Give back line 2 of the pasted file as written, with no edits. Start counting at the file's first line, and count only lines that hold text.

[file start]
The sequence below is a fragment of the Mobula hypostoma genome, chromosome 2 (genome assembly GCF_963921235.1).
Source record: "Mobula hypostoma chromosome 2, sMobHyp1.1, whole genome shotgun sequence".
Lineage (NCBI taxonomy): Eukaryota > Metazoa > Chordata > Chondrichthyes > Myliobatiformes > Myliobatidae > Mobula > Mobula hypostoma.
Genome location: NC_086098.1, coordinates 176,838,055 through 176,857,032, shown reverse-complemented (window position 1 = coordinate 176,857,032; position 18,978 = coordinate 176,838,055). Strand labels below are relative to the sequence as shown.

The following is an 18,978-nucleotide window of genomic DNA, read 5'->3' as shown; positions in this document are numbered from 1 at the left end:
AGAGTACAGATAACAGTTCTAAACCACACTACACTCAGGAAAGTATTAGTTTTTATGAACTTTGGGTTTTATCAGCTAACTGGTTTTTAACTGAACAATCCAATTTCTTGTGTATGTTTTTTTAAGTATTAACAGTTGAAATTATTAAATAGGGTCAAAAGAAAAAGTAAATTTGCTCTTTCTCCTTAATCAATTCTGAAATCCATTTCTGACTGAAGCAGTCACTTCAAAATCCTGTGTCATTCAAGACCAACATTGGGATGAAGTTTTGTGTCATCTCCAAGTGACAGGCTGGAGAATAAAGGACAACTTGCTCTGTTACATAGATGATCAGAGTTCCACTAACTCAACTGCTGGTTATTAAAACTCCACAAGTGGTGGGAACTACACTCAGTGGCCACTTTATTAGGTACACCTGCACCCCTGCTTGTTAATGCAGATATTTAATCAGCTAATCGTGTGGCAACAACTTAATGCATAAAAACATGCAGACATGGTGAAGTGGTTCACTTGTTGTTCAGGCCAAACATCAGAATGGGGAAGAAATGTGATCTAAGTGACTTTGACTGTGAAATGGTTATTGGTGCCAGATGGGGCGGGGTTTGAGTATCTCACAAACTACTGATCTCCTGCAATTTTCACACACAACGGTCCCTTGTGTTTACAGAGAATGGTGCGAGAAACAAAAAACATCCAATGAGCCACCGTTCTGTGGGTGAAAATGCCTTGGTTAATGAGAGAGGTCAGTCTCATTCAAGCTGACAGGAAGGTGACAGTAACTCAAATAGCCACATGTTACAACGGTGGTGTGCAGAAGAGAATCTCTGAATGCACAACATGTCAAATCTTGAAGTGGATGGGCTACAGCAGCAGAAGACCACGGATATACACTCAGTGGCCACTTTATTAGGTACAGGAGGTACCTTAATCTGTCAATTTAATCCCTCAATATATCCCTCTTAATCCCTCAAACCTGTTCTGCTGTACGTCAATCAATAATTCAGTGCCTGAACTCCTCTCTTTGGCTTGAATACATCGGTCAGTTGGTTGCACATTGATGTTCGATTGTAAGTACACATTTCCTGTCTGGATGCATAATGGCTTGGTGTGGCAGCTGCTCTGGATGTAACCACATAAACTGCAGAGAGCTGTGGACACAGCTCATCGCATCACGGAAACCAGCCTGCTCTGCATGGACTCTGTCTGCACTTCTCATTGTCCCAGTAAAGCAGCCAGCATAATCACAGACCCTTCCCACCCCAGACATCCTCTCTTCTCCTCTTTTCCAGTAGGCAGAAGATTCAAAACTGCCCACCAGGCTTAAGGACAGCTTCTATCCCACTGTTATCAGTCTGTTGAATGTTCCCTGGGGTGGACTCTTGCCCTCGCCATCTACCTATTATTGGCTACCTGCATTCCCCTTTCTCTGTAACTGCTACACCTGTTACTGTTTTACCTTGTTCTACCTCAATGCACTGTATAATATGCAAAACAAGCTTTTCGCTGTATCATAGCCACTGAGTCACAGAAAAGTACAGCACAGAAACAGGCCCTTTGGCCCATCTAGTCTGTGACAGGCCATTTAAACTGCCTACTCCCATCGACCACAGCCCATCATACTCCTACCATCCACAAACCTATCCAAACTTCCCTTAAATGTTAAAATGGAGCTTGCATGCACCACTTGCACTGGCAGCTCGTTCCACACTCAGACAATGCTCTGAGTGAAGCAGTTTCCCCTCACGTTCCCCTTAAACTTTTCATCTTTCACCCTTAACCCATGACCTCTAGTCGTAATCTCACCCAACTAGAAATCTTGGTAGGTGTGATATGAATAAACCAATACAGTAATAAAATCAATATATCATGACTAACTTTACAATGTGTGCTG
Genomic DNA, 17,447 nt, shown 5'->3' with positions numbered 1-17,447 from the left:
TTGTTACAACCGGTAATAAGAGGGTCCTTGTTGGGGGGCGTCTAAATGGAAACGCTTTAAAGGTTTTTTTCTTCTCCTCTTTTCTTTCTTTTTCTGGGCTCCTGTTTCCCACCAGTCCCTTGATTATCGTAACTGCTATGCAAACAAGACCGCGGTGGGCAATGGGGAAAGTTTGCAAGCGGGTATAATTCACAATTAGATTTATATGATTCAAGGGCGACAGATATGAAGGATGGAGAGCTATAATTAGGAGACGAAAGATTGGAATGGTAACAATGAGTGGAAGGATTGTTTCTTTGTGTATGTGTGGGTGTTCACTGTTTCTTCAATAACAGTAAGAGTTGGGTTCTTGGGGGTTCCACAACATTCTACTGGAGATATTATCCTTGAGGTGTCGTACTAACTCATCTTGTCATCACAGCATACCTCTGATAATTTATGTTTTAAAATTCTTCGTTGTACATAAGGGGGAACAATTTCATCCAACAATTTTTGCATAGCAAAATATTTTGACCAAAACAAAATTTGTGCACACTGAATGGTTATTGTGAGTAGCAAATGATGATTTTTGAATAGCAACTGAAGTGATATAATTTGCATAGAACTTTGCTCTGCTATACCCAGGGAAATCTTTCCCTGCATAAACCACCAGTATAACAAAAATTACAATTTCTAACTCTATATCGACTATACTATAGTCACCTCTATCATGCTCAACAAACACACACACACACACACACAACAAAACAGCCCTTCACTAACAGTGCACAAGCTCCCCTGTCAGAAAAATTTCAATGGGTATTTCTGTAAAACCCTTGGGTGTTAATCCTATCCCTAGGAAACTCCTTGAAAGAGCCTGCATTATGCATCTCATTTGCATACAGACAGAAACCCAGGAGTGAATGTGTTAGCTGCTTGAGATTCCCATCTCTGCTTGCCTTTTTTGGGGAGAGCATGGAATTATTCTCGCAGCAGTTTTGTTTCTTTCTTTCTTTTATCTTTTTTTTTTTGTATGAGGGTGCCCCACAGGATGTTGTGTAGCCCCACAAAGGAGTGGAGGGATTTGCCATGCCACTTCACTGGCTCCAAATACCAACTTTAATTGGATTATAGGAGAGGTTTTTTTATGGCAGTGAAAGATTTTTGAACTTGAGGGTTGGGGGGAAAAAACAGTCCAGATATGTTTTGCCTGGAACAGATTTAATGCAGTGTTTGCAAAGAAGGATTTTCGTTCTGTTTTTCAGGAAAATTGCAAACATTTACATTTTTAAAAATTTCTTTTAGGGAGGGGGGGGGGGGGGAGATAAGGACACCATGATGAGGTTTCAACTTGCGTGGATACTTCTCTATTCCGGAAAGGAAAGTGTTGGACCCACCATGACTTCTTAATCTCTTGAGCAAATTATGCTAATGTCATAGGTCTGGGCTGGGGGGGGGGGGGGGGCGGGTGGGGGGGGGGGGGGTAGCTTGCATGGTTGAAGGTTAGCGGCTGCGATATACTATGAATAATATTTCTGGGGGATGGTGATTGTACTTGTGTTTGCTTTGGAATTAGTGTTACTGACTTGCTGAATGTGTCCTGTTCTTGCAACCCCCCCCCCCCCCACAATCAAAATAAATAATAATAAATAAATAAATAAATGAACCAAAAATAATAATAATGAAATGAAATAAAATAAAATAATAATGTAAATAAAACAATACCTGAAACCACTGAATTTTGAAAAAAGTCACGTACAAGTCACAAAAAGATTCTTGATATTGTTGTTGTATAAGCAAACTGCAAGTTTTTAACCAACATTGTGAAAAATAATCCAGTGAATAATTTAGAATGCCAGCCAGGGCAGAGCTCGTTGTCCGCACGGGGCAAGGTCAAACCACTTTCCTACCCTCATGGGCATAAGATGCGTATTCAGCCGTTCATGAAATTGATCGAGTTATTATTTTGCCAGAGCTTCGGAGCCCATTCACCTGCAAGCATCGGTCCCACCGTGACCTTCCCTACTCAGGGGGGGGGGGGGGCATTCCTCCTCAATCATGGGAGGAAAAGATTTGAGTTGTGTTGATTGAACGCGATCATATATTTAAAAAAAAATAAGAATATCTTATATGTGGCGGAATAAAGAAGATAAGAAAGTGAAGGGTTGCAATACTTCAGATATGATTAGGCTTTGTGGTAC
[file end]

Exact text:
Source record: "Mobula hypostoma chromosome 2, sMobHyp1.1, whole genome shotgun sequence".